Edwina Gatelely came to NZ recently at the invitation of the Adult Education Trust. Cathy Harrison interviewed her after she had completed a one day presentation in Christchurch and a week’s retreat at Hamner Springs.
Author: Cathy Harrison is an educator who specialises in working with young people.
Edwina Gateley is an internationally acclaimed spiritual writer, a poet, an artist and a retreat director. Many people consider her to be a contemporary prophet, a muse or modern day mystic. “There is a crack in everything, that’s how the Mystery gets in,” wrote Edwina some years before similar lyrics in Leonard Cohen’s Anthem became popular. But she doesn’t fit into the boxes that people make for one another. She never did.
She tells of the excitement of the mid-1960s, when she was inspired by the movement of the Holy Spirit bursting through the Second Vatican Council, opening the doors to provide dynamic opportunities for laity. She was in her mid-twenties, on fire with love of God, and since her teens she had felt a call from God to be a missionary, a call that later grew into her dream of establishing the Volunteer Missionary Movement (VMM).
Edwina took her call to mission to the bishop who responded “Well now my dear, that’s wonderful, what congregation do you want to join? We have our boxes for you. If you want to be a missionary you must be a sister. You must fit into a box!” Back she went to God who said to her, “I am the God of the back door. I am God who creeps around the edges, looking for cracks and weak spots so that the Spirit can move in and transform, even though we set up our great walls, even though we close our front doors.” She went back to the bishop, offering to be a volunteer. The bishop could cope with that and she was sent to Africa.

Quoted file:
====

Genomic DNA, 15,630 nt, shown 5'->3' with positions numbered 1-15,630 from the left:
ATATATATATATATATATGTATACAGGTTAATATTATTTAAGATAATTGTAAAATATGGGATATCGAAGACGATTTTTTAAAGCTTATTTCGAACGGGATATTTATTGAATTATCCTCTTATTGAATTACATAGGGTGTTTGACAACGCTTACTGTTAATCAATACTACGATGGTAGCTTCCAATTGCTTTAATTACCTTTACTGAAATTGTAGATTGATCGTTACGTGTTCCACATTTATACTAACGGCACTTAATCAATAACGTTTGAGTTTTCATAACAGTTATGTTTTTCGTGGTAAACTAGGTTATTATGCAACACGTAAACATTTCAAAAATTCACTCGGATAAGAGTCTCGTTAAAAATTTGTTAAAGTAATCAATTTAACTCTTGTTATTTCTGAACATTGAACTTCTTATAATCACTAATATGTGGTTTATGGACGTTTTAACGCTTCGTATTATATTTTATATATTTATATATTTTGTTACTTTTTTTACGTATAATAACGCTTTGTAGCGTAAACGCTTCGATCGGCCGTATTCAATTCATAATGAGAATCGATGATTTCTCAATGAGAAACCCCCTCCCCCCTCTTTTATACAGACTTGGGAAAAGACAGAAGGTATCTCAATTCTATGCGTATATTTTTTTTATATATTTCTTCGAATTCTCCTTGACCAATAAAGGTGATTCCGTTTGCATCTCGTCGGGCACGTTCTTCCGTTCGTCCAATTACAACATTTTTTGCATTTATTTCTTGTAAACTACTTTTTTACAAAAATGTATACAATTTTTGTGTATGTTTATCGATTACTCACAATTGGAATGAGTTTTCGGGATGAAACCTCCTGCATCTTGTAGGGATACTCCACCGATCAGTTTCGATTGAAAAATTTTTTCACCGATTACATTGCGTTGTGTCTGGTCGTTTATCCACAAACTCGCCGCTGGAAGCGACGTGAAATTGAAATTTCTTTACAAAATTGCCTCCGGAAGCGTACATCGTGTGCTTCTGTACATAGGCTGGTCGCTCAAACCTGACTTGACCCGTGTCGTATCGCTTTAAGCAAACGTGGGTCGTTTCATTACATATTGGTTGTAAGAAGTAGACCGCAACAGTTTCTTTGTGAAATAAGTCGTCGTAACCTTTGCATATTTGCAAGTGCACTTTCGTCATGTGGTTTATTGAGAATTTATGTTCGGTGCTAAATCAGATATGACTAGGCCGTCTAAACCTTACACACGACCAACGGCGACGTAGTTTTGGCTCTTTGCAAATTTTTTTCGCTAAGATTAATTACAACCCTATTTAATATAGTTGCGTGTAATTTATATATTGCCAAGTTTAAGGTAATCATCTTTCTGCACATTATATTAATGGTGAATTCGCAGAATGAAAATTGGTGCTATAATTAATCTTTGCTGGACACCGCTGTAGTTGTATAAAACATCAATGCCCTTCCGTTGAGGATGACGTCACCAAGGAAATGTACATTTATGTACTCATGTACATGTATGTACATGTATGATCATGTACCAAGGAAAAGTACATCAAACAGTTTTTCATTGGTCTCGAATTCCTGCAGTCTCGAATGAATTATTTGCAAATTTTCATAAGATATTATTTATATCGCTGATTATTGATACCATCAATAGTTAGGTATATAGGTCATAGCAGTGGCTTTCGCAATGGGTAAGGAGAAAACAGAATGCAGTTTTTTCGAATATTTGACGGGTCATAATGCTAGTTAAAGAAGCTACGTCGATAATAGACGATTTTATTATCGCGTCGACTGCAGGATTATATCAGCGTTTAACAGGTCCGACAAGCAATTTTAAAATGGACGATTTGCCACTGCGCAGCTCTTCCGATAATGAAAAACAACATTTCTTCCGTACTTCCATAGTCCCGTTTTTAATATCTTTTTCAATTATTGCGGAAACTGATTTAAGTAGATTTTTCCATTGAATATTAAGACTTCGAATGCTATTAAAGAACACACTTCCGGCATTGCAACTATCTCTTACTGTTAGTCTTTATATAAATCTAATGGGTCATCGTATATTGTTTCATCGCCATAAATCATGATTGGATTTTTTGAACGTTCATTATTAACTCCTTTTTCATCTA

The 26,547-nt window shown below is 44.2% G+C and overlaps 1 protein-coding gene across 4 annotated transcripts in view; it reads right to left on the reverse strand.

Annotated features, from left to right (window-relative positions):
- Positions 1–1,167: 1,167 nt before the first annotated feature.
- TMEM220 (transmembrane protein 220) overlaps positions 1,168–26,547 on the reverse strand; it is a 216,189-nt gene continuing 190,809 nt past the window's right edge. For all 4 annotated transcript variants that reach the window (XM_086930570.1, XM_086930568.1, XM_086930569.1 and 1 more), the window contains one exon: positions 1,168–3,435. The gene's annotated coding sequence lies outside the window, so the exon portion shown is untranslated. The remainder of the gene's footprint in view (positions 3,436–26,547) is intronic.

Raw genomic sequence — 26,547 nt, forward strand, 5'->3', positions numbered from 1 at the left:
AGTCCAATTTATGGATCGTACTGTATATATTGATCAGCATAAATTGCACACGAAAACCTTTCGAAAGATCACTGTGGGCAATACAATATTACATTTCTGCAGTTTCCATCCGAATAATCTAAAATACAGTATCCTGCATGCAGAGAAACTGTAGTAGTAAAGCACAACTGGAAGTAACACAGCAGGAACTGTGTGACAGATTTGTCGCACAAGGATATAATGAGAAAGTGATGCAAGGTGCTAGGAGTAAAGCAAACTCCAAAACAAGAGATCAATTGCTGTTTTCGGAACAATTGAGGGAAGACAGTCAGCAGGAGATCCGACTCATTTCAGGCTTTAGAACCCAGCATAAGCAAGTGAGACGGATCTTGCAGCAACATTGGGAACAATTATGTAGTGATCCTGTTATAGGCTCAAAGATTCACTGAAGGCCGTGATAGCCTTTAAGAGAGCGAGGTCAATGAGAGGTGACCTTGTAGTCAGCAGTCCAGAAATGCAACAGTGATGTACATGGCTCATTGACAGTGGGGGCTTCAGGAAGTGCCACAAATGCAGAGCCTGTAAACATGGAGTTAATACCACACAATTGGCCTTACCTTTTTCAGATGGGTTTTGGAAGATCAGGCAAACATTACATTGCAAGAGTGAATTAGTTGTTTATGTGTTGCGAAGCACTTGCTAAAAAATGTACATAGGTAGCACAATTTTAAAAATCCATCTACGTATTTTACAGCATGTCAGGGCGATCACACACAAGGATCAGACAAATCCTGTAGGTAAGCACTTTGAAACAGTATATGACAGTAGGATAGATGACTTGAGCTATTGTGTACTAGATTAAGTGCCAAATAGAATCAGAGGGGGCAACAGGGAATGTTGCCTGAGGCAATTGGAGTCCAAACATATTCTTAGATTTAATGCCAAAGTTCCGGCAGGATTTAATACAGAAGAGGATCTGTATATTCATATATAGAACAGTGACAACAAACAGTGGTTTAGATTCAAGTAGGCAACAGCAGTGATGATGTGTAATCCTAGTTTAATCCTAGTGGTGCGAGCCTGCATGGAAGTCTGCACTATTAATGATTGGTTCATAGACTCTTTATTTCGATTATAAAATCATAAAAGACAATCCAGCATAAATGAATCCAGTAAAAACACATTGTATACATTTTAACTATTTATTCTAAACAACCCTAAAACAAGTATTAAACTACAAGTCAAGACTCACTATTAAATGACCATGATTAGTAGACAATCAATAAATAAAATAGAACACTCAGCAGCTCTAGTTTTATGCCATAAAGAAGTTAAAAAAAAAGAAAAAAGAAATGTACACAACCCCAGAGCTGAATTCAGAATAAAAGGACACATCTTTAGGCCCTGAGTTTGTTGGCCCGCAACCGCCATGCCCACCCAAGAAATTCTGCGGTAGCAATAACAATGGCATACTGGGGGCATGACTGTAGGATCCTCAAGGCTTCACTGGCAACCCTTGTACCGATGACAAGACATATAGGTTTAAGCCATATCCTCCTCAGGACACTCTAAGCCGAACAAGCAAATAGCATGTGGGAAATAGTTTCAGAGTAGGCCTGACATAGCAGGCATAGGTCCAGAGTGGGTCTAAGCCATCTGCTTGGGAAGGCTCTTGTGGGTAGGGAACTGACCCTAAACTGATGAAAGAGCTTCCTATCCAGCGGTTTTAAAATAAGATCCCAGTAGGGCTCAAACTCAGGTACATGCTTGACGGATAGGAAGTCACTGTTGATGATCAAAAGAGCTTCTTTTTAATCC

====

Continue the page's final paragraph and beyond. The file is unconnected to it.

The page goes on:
But Africa turned her upside down. She took her notion of a male, western, white, British God into the bush and the villages and discovered that God was already waiting for her when she got there. God was in the people and the banana plantations, in poverty and simplicity. A big God, much bigger than the God she had been taught about. God was loose, everywhere. Edwina didn’t know what to do with this big God when she returned to England. How could this big God fit into the local church?
Conscious of God’s call deep within, she drafted a plan for the VMM to enable lay people to meet another side of God somewhere else before returning to England and continuing the work of transformation.